With that thought, Darcy was reminded of the determination such hopefuls employed. The memories were almost enough for him to reconsider removing to London. However, years of experience had sharpened his skill in keeping overenthusiastic contenders at bay. Even after such a lengthy absence, Darcy had no doubt of his own success in that regard. He could also count on his steadfast resolve to avoid any attachment.

Unexpectedly, an image rose in his mind, one he recognised from the dream that had so disturbed him early that morning. Startled by the sudden intrusion, Darcy abruptly left his chair and crossed the room, as if to put as much distance as possible between himself and the memory. The brandy decanter was close at hand—the work of a moment to fill a glass and lift it to his lips.

He nearly dropped it when the door was flung open, and Bingley tumbled through the opening with a child under one arm and another hanging onto his leg.

Anne struggled free from her father’s grasp, and giggling, she ran around the room until Darcy reached out a hand to stop her.

“Young lady,” he sternly said with a frown, “what is the rule you have broken?”

She blinked, lowered her head in thought, and looked up cautiously. “No running at Pemmerly?” Before Darcy could nod his approval of her answer, the little girl added with a grin and swirl of her skirt, “Am not at Pemmerly.”

“That is not the point,” Darcy immediately countered, shaking a finger at her. “No running!”

Anne considered his words, her brow furrowed in serious study. “No running?”

He bent down to her level and smoothed her untidy hair. “A proper lady does not behave in such an unruly fashion.”

Throwing her arms about his neck, she whispered into his ear. “Uncle Fizzwilly, I like running. Do not want to be a lady.”

Darcy sighed, hugging the child close. 

NEW book blurb

The deaths of his wife and sister weighed heavily upon him, and there was little left in life to enjoy…

IT IS SUMMER’S END OF 1821 when the ladies of Longbourn learn that Netherfield Park has been let at last, to two wealthy young widowers. The news is elating to Mrs Bennet, who has never given up hope that her beautiful eldest daughter Jane will one day marry a rich gentleman. For the former Miss Elizabeth Bennet—now Mrs Matthews—the news is less exciting. A widow herself, she is more interested in caring for her two young children and settling her recently widowed mother into a new home than with thoughts of husbands.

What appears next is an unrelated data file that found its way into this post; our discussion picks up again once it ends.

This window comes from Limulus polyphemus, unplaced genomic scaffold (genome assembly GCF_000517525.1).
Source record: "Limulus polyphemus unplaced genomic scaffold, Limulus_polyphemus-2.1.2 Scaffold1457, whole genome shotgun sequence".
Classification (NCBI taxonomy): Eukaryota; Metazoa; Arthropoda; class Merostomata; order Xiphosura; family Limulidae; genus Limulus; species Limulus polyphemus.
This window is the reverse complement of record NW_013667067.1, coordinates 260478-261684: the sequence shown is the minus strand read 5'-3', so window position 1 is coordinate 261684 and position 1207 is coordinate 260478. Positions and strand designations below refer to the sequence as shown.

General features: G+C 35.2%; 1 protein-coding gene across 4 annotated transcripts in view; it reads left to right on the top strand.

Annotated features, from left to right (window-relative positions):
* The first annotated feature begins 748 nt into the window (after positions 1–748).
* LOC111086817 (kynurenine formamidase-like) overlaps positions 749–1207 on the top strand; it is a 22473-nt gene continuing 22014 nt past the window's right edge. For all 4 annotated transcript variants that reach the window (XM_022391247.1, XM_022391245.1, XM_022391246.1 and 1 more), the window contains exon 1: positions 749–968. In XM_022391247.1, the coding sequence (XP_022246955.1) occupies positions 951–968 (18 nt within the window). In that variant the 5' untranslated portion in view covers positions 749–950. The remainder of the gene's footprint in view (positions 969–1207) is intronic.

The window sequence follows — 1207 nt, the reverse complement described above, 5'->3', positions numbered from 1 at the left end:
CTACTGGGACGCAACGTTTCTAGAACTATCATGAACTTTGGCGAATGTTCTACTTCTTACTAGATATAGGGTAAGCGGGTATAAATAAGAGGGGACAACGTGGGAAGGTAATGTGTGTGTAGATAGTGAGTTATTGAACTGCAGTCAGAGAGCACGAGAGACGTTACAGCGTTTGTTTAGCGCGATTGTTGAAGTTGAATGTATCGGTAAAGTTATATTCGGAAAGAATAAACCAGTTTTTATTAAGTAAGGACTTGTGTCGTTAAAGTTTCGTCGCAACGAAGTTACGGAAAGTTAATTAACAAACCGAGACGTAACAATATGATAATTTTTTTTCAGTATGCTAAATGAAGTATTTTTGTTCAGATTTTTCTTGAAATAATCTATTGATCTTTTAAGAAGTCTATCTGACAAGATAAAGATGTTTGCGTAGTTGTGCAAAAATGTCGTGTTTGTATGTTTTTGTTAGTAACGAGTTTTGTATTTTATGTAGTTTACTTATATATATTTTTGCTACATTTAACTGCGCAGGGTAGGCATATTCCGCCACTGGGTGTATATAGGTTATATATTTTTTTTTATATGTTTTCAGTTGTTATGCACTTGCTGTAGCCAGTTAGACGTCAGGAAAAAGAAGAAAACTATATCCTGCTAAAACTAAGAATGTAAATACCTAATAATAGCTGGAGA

FITZWILLIAM DARCY HARBOURS NO THOUGHTS of acquiring a wife, only entering into the society of Hertfordshire on behalf of his friend. Yet, the more he sees of Mrs Elizabeth Matthews, the more she draws his eye and the more his dreams of Pemberley becoming a house of warmth and laughter and love prick at his mind.

BUT A LIFE LIVED IN THE SHADOWS of grief has become too comfortable for them both. Falling in love will require both Darcy and Elizabeth to recover their lost hopes, reignite long-forgotten dreams, and regain the courage to give their hearts to one another.

Bitter Mournings is a Pride and Prejudice variation set in England during the Regency Era.

You can find Bitter Mournings at:

and Kindle Unlimited

Copy of Linda Gonschior_Bitter Mournings_eBook

NEW author bio

Linda Gonschior has entertained the art of writing since elementary school but never allowed it to come to fruition until Pride & Prejudice lured her into deeper exploration of characters, relationships and ‘what ifs’. Writing is not the breadwinner, however, as she has a day job and many other interests that compete for attention and time. Still, she has managed to squeeze in several dozen stories–long and short–and there are many more in the ‘incomplete’ folder on the computer. As retirement looms on the horizon, some may be dusted off to evaluate their potential to entertain those who share a fondness for Jane Austen’s characters and don’t mind straying a little off the beaten path.

Amongst her accomplishments Linda counts raising a son, stage managing live theatre productions, flower gardening, and website administration, but not netting purses or painting screens.

Copy of LindaGonschior

Quills & Quartos is doing a giveaway of an ebook of Bitter Mournings and will announce the winner at the end of February (February 25) on the Q&Q Facebook page. Comment on this post and let us know what you liked the most about this excerpt 🙂

Good luck everyone!


Filed under JAFF, North and South, Pride and Prejudice

Captive Hearts by Kelly Miller – Excerpt & Giveaway

Good Afternoon everyone,

I am super excited to welcome Kelly Miller at From Pemberley to Milton to share with you an excerpt of her latest book Captive Hearts. As soon as I heard this book was coming out I added it to my TBR because it is a Persuasion variation! Persuasion is my second favorite Austen novel and I love reading books based on Persuasion, but most of them are moderns, and Captive Hearts is a variation which takes place in Regency times, which is absolutely perfect for me 🙂